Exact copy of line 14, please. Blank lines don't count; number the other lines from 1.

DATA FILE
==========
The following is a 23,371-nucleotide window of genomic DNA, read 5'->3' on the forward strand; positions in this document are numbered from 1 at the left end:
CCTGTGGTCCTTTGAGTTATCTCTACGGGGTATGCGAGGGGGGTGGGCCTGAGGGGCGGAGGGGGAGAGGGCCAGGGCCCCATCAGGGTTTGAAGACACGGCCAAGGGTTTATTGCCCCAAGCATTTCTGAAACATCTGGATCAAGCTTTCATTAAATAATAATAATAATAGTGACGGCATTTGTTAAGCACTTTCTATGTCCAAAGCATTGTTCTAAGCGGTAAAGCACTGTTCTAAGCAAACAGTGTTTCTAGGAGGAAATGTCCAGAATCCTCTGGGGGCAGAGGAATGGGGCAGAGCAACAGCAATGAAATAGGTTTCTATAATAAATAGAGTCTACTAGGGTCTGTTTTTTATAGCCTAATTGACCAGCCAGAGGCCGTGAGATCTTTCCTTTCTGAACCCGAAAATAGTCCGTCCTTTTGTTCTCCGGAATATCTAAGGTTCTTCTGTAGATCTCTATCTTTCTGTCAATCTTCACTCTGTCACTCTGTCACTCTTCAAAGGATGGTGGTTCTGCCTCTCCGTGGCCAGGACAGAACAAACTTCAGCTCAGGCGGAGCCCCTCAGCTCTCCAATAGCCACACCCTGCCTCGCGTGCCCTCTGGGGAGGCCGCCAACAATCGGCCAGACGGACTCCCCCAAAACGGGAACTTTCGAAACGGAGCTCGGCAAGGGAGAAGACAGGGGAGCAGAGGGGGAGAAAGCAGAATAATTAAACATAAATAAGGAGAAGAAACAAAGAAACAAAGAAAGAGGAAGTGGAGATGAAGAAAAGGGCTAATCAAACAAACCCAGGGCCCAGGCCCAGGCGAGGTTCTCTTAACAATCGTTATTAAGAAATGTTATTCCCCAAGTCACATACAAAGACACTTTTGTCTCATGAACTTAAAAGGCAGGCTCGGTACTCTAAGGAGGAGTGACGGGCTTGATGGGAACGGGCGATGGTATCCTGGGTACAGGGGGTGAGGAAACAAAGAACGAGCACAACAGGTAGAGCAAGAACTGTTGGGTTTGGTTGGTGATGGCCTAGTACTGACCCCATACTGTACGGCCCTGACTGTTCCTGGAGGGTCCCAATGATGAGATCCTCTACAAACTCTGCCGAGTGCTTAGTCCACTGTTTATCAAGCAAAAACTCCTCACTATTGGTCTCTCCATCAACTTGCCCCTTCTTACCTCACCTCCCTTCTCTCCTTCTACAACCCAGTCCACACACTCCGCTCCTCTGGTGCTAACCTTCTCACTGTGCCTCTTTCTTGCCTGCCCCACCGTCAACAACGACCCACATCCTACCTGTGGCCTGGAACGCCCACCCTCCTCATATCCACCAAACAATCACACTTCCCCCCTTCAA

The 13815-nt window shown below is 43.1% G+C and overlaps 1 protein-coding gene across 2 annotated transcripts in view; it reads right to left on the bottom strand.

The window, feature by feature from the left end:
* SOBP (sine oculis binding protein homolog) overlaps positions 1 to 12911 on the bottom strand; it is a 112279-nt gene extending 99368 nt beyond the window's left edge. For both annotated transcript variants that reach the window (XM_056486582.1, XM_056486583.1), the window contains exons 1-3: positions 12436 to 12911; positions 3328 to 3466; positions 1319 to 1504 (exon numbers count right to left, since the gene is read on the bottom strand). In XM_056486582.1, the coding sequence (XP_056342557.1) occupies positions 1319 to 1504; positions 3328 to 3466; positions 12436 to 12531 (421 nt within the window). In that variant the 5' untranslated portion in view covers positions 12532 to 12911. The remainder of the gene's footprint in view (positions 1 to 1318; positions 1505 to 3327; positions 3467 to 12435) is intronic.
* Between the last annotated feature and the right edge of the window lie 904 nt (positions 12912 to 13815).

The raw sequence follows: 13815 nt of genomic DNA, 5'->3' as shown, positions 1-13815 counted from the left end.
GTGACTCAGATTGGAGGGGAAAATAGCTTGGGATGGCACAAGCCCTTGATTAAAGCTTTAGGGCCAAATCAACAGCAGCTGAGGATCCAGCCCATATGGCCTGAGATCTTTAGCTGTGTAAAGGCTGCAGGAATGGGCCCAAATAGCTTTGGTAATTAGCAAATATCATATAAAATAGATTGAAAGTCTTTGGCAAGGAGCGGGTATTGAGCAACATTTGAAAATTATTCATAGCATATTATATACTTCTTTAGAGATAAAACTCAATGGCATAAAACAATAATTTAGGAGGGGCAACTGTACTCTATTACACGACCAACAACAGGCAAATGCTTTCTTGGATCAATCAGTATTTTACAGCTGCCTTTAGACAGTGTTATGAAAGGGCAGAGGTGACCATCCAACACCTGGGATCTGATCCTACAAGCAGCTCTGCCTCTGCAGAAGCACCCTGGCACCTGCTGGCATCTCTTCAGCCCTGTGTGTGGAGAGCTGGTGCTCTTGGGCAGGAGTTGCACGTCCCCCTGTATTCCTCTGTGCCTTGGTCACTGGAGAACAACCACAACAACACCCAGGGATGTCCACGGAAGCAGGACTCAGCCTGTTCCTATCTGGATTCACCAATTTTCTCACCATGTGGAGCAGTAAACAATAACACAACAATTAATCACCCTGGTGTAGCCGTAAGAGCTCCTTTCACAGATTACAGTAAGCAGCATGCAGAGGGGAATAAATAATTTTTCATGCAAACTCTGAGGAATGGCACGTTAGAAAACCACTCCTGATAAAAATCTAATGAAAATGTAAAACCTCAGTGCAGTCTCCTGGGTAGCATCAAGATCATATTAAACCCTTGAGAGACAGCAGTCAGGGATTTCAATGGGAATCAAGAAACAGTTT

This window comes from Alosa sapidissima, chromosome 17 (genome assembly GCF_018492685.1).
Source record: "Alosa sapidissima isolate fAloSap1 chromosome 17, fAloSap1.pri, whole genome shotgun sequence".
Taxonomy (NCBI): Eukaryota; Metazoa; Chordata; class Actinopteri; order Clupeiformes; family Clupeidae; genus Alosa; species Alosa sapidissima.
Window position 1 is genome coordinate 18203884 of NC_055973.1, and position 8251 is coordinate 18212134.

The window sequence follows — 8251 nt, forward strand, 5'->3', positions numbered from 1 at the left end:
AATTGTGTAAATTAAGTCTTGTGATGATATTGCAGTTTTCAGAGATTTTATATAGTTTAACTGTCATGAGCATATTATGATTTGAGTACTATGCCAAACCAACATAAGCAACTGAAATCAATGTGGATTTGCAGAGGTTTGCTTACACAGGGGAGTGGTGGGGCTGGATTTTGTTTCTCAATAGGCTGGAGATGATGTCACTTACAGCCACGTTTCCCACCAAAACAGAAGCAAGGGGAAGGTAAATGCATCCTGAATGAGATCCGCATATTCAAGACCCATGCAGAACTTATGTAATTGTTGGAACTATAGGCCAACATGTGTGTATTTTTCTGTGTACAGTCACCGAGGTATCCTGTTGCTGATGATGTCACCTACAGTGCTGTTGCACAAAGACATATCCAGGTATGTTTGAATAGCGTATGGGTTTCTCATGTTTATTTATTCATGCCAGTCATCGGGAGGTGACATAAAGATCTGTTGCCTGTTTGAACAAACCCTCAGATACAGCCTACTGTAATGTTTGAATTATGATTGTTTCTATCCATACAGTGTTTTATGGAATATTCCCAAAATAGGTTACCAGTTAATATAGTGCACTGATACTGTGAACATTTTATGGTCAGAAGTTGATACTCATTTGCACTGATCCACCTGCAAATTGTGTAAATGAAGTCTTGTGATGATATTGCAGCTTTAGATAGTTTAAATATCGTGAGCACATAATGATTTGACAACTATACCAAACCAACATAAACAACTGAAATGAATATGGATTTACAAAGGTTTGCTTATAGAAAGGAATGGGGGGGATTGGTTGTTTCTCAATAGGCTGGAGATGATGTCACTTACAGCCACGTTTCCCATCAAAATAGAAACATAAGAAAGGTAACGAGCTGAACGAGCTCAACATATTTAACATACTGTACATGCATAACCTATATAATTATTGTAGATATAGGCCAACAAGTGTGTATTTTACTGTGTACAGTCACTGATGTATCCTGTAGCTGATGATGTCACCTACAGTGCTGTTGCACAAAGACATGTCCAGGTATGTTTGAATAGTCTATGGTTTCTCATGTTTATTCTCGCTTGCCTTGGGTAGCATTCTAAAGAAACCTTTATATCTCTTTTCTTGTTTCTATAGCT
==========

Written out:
AATTGTGTAAATTAAGTCTTGTGATGATATTGCAGTTTTCAGAGATTTTATATAGTTTAACTGTCATGAGCATATTATGATTTGAGTACTATGCCAAACCAACATAAGCAACTGAAATCAATGTGGATTTGCAGAGGTTTGCTTACACAGGGGAGTGGTGGGGCTGGATTTTGTTTCTCAATAGGCTGGAGATGATGTCACTTACAGCCACGTTTCCCACCAAAACAGAAGCAAGGGGAAGGTAAATGCATCCTGAATGAGATCCGCATATTCAAGACCCATGCAGAACTTATGTAATTGTTGGAACTATAGGCCAACATGTGTGTATTTTTCTGTGTACAGTCACCGAGGTATCCTGTTGCTGATGATGTCACCTACAGTGCTGTTGCACAAAGACATATCCAGGTATGTTTGAATAGCGTATGGGTTTCTCATGTTTATTTATTCATGCCAGTCATCGGGAGGTGACATAAAGATCTGTTGCCTGTTTGAACAAACCCTCAGATACAGCCTACTGTAATGTTTGAATTATGATTGTTTCTATCCATACAGTGTTTTATGGAATATTCCCAAAATAGGTTACCAGTTAATATAGTGCACTGATACTGTGAACATTTTATGGTCAGAAGTTGATACTCATTTGCACTGATCCACCTGCAAATTGTGTAAATGAAGTCTTGTGATGATATTGCAGCTTTAGATAGTTTAAATATCGTGAGCACATAATGATTTGACAACTATACCAAACCAACATAAACAACTGAAATGAATATGGATTTACAAAGGTTTGCTTATAGAAAGGAATGGGGGGGATTGGTTGTTTCTCAATAGGCTGGAGATGATGTCACTTACAGCCACGTTTCCCATCAAAATAGAAACATAAGAAAGGTAACGAGCTGAACGAGCTCAACATATTTAACATACTGTACATGCATAACCTATATAATTATTGTAGATATAGGCCAACAAGTGTGTATTTTACTGTGTACAGTCACTGATGTATCCTGTAGCTGATGATGTCACCTACAGTGCTGTTGCACAAAGACATGTCCAGGTATGTTTGAATAGTCTATGGTTTCTCATGTTTATTCTCGCTTGCCTTGGGTAGCATTCTAAAGAAACCTTTATATCTCTTTTCTTGTTTCTATAGCT